picnic & bbq food handling tips

Practice these safe food handling tips and the only thing you'll need to worry about at the next barbecue or picnic will be the ants & mosquitoes

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Tips for safely preparing, packing, and handling food for picnics, a day at the beach, or a simple backyard barbecue
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Food poisoning is not only discomforting, but it can be life threatening if bacteria like e coli are involved. To help ensure your on-the-go meals are enjoyable and safe, we've compiled the following tips to help you keep your family's food safe, whether you're planning a backyard BBQ, spending a day at the beach, or going to a family event.
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Wash & Sanitize Your Hands

The first rule of food handling is that any and everyone preparing food should always thoroughly wash or sanitize their hands before touching any food. When in a picnic or cookout setting, kids and adults should adequately sanitize their hands before eating anything.
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Pack Perishables Properly

When traveling with food, the Centers for Disease Control (CDC) advises that you always pack all perishable food in an insulated cooler. Coolers should never be allowed to sit in direct sunlight.
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Pack Meats Separately from Other Food Items

The U.S. Department of Agriculture (USDA) advises that raw meat and poultry be packed frozen and to avoid overpacking the cooler. Raw meat and poultry should be wrapped separately, and kept it in a cooler separate from other foods meant to be eaten raw (like fruits and veggies).
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Keep the Cooler Cool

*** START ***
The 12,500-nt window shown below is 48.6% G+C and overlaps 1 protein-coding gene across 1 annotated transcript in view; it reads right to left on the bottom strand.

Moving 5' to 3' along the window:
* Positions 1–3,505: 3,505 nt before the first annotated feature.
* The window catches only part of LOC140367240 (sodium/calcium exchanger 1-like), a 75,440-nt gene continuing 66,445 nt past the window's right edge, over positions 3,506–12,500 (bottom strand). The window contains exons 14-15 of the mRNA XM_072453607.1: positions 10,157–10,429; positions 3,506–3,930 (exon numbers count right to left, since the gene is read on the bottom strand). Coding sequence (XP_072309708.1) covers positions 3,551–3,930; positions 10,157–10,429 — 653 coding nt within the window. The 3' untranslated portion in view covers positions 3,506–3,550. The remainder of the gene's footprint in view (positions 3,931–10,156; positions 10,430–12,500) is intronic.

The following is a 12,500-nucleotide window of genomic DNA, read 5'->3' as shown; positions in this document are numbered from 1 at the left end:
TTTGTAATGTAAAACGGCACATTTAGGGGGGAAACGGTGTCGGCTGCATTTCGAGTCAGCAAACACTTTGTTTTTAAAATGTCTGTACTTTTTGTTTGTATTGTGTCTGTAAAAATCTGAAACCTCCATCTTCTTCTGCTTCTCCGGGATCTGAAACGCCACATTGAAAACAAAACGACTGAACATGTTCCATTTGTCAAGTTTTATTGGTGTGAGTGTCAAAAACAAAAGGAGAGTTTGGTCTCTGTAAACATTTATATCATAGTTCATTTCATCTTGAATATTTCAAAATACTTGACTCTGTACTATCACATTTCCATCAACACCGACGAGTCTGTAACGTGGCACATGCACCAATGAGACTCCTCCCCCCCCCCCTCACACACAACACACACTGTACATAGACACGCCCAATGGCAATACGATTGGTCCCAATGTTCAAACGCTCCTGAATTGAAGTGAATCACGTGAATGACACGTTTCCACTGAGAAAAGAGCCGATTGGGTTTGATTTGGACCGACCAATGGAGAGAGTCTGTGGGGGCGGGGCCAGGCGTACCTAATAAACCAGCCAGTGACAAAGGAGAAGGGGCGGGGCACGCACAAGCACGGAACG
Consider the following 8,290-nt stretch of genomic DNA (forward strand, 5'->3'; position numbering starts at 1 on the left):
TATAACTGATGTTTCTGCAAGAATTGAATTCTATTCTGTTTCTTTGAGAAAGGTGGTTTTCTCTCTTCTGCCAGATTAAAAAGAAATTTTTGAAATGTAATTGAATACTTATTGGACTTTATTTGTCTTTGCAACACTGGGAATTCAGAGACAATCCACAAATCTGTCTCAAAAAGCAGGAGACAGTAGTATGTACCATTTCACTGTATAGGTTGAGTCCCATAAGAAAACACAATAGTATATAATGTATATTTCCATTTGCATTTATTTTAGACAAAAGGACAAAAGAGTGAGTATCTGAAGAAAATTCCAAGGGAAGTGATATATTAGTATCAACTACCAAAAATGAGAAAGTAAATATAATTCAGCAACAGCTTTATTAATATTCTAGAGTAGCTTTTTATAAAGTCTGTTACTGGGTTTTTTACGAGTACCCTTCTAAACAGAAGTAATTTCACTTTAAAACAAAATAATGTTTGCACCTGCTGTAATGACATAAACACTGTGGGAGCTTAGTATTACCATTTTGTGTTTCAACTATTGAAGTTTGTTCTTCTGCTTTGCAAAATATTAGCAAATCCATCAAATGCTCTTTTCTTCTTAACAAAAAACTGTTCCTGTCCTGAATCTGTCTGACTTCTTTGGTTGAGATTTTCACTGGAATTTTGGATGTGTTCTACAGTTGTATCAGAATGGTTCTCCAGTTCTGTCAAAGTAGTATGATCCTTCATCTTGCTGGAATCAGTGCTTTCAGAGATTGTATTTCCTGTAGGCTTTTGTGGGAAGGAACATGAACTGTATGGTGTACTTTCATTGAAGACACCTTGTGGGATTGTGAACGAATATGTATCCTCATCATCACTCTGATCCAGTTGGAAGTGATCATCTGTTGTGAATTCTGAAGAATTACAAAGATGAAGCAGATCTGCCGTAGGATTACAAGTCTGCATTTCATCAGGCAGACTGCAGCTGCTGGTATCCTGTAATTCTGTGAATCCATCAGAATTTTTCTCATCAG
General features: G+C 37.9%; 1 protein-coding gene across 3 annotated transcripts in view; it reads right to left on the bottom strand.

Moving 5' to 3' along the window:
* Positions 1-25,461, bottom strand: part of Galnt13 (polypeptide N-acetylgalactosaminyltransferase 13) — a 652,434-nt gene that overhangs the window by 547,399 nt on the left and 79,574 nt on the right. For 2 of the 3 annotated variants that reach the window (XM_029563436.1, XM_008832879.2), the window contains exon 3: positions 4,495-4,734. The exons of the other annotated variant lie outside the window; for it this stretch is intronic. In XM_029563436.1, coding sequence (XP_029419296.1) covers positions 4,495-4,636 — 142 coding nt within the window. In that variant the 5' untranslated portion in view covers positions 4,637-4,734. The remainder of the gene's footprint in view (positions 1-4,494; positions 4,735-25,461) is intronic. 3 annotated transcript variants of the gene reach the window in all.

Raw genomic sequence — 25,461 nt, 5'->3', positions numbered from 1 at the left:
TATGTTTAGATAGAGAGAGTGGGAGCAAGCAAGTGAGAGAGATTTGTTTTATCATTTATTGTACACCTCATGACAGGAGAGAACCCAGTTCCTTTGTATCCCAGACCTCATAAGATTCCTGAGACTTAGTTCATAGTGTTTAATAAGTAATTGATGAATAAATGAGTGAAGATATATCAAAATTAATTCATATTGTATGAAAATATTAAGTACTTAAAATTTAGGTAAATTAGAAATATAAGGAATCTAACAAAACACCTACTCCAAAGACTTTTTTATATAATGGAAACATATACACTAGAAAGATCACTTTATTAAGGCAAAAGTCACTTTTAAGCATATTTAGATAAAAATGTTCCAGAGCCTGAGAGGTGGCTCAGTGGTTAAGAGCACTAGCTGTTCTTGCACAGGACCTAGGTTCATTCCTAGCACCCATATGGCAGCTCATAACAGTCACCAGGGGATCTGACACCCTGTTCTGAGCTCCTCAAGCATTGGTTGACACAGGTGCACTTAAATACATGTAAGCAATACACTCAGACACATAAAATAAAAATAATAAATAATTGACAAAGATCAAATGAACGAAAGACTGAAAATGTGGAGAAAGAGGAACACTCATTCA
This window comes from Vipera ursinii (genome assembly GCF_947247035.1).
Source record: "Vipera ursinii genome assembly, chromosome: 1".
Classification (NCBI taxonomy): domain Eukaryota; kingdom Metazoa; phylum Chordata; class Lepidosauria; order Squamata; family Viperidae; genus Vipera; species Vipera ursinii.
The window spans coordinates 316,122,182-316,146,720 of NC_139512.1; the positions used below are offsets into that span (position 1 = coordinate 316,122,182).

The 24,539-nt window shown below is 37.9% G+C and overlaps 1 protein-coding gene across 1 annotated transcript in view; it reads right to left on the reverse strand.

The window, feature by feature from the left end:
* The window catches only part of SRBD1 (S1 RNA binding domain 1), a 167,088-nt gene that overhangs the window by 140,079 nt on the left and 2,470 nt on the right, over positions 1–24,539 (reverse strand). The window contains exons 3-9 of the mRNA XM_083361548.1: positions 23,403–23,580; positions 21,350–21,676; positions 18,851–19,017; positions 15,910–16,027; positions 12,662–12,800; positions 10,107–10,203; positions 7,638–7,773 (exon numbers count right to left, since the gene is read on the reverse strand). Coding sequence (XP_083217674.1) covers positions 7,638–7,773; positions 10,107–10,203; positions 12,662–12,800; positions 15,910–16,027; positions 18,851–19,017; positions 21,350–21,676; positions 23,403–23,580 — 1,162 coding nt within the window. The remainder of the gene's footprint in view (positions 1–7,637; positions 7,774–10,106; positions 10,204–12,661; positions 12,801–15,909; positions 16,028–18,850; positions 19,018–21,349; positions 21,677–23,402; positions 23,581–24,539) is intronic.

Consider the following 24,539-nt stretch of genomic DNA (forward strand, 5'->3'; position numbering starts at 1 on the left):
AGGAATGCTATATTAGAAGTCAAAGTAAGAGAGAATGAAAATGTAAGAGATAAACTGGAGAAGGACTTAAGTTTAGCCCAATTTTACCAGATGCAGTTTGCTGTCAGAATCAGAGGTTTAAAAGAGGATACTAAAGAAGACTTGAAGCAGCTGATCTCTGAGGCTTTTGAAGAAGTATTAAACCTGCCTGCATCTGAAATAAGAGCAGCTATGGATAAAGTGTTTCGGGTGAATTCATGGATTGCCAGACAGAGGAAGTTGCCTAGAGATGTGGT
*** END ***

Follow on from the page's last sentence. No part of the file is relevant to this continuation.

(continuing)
When transporting food, the USDA also advises keeping the cooler in the air-conditioned passenger compartment of your car, not in a hot trunk. Once you reach your destination, keep coolers in shaded areas, or transfer chilled foods to the refrigerator.
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Keep Food & Beverages Separated

Pack food and drinks in separate coolers so that the food cooler is not frequently opened and closed. Refrigerated foods need to be kept in your cooler at a constant temperature of 40°F or lower. Adding salt to cooler water helps to lower the water's freezing point and will keep the contents cooler longer.
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Properly Cook All Meats

When grilling foods, the National Safety Council (NSC) advises that you "cook burgers until they're no longer pink in the center and poultry [should be cooked] until the juices run clear from the thickest part of the meat." The NSC also advises eating everything within two hours of preparing the meal. Leftovers should be wrapped and stored in a cooler or refrigerator.
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Avoid Cross Contamination

Immediately wash plates, utensils, and cutting boards that touched or held raw meat. On picnics or cookouts, bring your own clean water for washing utensils in case your cookout location doesn't have running water. When possible, use disposable paper plates and plastic cups and utensils.
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Undercover In the Shade

At cookouts and picnics, don't leave food sitting in direct sunlight, and keep food covered so it won't attract bees and wasps.
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More Safety Facts

The National Institutes of Health has a wealth of information on avoiding food-borne illnesses. Check out these Fact Sheets before your next picnic, cookout, or family dinner.

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Important Disclaimer: This information is not meant as a substitute for professional medical advice, diagnosis, or treatment. Always consult a doctor with questions about your or your child's condition. NickJr.com does not recommend or endorse specific tests, products, procedures, opinions, or other information provided by any sponsors or other third parties. Please also see NickJr.com's Terms of Use.
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